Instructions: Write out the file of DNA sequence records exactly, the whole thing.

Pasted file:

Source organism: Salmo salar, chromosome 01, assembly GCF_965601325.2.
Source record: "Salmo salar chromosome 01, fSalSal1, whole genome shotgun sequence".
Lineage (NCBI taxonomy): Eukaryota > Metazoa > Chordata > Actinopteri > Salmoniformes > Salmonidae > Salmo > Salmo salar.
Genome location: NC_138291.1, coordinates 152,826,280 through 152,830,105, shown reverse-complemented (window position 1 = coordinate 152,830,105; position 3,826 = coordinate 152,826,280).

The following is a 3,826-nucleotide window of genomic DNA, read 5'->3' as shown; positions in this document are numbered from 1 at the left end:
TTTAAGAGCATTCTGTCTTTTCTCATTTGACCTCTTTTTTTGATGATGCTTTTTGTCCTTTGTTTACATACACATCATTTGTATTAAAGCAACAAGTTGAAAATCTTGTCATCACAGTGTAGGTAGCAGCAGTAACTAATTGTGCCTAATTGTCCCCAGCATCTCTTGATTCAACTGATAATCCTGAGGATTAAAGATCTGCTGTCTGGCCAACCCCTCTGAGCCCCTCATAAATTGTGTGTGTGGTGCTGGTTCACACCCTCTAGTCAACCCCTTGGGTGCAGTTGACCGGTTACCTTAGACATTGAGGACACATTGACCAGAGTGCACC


Source organism: Salmo salar, chromosome 01, assembly GCF_965601325.2.
Source record: "Salmo salar chromosome 01, fSalSal1, whole genome shotgun sequence".
Lineage (NCBI taxonomy): Eukaryota > Metazoa > Chordata > Actinopteri > Salmoniformes > Salmonidae > Salmo > Salmo salar.
Genome location: NC_138291.1, coordinates 152,826,280 through 152,830,105, shown reverse-complemented (window position 1 = coordinate 152,830,105; position 3,826 = coordinate 152,826,280).

The following is a 3,826-nucleotide window of genomic DNA, read 5'->3' as shown; positions in this document are numbered from 1 at the left end:
TTTAAGAGCATTCTGTCTTTTCTCATTTGACCTCTTTTTTTGATGATGCTTTTTGTCCTTTGTTTACATACACATCATTTGTATTAAAGCAACAAGTTGAAAATCTTGTCATCACAGTGTAGGTAGCAGCAGTAACTAATTGTGCCTAATTGTCCCCAGCATCTCTTGATTCAACTGATAATCCTGAGGATTAAAGATCTGCTGTCTGGCCAACCCCTCTGAGCCCCTCATAAATTGTGTGTGTGGTGCTGGTTCACACCCTCTAGTCAACCCCTTGGGTGCAGTTGACCGGTTACCTTAGACATTGAGGACACATTGACCAGAGTGCACC